The 12th Man
R2 - United Kingdom - Signature Entertainment
Review written by and copyright: Rick Curzon (13th January 2019).
The Film

THE 12TH MAN is a breath-taking war thriller about an incredible true-life story of heroism and a man's unbreakable will to live. Norway, 1943: after a failed anti-Nazi sabotage mission leaves his eleven comrades dead, Norwegian resistance fighter Jan Baalsrud (Thomas Gullestad) finds himself on the run from the Gestapo through the snowbound Arctic reaches of Scandinavia led by Kurt Stage (Jonathan Rhys Meyers).

It's a harrowing journey across unforgiving, frozen wilderness that will stretch on for months - and force Jan to take extreme action in order to survive. The legendary story of Jan Baalsrud s escape remains one of the wildest, most unfathomable survival stories of World War II.


A very fine, true story Norwegian WWII drama about an escaped prisoner of war and the subsequent hunt for him by the Germans comes to DVD from Signature Entertainment.

I also got their DVD release for Final Score (2018) at the same time and a lot of what I had to say there was applicable here as well. Both are very new productions shot on digital equipment (confirmed on Final Score, suspected on 12th Man). The 12th Man utilises and much more natural colour grade through much of it's length with pure whites and rich deep blacks. There were some sequences that displayed a bias that reminded me of the orange and teal fad of a decade or so ago but on the whole that wasn't the case.

We have a fairly standard high definition transfer of a brand new film that was most likely shot digitally. You know the score; an ever so slightly muted colour effect when compared to film with high contrast, plenty of fine detail and deep black levels ... when seen in full HD.

This DVD is obviously a major downgrade by comparison, but is still a decent product. The film makers have given this a decent, look and the transfer appeared very pleasing for the format on my 58" 4K display. Black levels were satisfying and there didn't appear to be much unintended crush. Contrast was decent and detail did manage to break through the fog of standard definition quite pleasingly.

I did notice the odd moment of posterisation in some of the darker scenes when I got up close to the image (say a foot or two off the display) but it wasn't noticeable from a normal viewing distance (in my case ten feet). I'll also point out that my display is correctly set up using a professional setup disc which tends to ensure that decent basic transfers - like we have here - look good in either SD or HD. I have all artificial "picture enhancements" switched off; essential. There was some noise in the image but again I find that's fairly standard for DVD. This is a single layered DVD.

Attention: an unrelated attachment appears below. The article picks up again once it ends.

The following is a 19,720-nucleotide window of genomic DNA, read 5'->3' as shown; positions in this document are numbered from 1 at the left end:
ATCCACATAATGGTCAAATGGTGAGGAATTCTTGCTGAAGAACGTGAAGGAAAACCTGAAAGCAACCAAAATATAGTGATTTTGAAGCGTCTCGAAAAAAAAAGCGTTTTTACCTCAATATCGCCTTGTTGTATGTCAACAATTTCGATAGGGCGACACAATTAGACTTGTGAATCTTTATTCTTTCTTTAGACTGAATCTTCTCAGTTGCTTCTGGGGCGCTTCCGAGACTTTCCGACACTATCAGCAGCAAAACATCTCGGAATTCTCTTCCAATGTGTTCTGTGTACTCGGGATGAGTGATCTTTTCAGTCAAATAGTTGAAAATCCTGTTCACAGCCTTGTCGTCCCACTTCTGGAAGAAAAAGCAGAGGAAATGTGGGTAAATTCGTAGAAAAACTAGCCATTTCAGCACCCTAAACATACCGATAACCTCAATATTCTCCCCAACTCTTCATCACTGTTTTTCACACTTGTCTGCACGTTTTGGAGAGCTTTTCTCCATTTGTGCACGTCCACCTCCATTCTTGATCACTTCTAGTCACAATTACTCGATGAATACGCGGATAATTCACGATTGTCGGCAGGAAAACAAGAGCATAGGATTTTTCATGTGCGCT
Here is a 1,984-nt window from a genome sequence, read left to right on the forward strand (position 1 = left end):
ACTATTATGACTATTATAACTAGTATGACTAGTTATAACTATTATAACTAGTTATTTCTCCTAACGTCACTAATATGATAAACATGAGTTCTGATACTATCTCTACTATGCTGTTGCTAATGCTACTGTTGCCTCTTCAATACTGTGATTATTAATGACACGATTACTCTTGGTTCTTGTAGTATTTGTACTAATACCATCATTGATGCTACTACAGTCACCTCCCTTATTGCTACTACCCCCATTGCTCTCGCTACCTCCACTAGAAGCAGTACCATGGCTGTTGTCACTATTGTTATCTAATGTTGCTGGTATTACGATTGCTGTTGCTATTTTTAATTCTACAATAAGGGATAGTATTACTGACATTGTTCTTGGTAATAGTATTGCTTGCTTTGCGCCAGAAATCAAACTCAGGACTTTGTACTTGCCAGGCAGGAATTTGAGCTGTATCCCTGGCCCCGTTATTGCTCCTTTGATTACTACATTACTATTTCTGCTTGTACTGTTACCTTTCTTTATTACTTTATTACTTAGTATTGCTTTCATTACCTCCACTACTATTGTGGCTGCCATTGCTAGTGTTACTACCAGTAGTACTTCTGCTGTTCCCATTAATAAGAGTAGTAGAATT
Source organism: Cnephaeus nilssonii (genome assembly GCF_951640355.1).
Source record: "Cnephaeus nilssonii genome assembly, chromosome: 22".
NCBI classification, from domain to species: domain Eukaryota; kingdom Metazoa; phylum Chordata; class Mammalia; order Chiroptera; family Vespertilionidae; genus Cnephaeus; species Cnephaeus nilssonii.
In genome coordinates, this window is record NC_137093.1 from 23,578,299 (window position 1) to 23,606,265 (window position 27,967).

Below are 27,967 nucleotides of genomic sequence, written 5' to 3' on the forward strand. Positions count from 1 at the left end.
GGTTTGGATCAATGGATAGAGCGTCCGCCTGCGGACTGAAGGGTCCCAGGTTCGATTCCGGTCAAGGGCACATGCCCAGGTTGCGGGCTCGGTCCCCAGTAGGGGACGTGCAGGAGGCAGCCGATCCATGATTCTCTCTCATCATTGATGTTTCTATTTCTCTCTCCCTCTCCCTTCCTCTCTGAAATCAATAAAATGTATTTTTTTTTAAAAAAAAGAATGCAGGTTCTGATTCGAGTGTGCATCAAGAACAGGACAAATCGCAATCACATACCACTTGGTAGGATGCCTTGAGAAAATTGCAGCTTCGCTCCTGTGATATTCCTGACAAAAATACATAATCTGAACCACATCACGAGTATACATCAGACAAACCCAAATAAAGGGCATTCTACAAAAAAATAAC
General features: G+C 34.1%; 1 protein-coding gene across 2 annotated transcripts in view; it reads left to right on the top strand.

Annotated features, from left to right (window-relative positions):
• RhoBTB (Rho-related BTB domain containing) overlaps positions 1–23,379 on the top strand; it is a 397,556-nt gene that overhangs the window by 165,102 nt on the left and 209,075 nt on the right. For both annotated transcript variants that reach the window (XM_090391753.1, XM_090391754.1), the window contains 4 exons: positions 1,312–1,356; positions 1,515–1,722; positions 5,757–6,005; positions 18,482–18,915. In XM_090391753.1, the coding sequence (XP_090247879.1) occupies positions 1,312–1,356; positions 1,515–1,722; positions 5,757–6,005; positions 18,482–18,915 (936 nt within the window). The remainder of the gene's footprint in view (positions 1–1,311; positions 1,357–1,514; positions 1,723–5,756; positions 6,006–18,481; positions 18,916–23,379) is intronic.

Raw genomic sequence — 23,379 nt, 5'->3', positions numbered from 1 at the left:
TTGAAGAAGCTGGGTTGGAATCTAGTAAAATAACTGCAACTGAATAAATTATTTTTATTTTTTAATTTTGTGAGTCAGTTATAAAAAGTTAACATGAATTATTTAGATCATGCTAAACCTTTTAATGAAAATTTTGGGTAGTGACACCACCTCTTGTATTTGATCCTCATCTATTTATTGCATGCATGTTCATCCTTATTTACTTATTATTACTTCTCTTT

PAL / 2.35:1 / 130:15


Norwegian Dolby Digital 5.1
Norwegian Dolby Digital 2.0 Stereo
Subtitles: English (burnt in)

Lively, lossy Dolby Digital down-mixes of state of the art modern soundtracks which is to say my 5.1 system got a real workout with plenty of active surround and LFE with the subwoofer engaged frequently. I heard little by way of distortion but being lossy the track was muted by comparison to lossless and required the volume to be higher than normal. The 2.0 was obviously less robust with weaker fine detail but was still decent enough.

Subtitles are obviously essential for all who don't speak Norwegian but are sadly burnt in and can't be removed. A major demerit for Norwegian speakers.


Startup Trailers:
- "Papillon" (2:05)
- "The Guilty" (1:52)

Standard trailers that play on loading the disc into the player.


An entertaining piece of thickear gets a solid standard def transfer on a single layered DVD of a modern digitally shot production. Sound is equally decent but but extras are barely worth the term. A shame because the Norwegian Blu-ray release has some contextual material not ported over here which appears brief and superficial but it would've been better than nowt.

The Film: B+ Video: B- Audio: B- Extras: F Overall: C+


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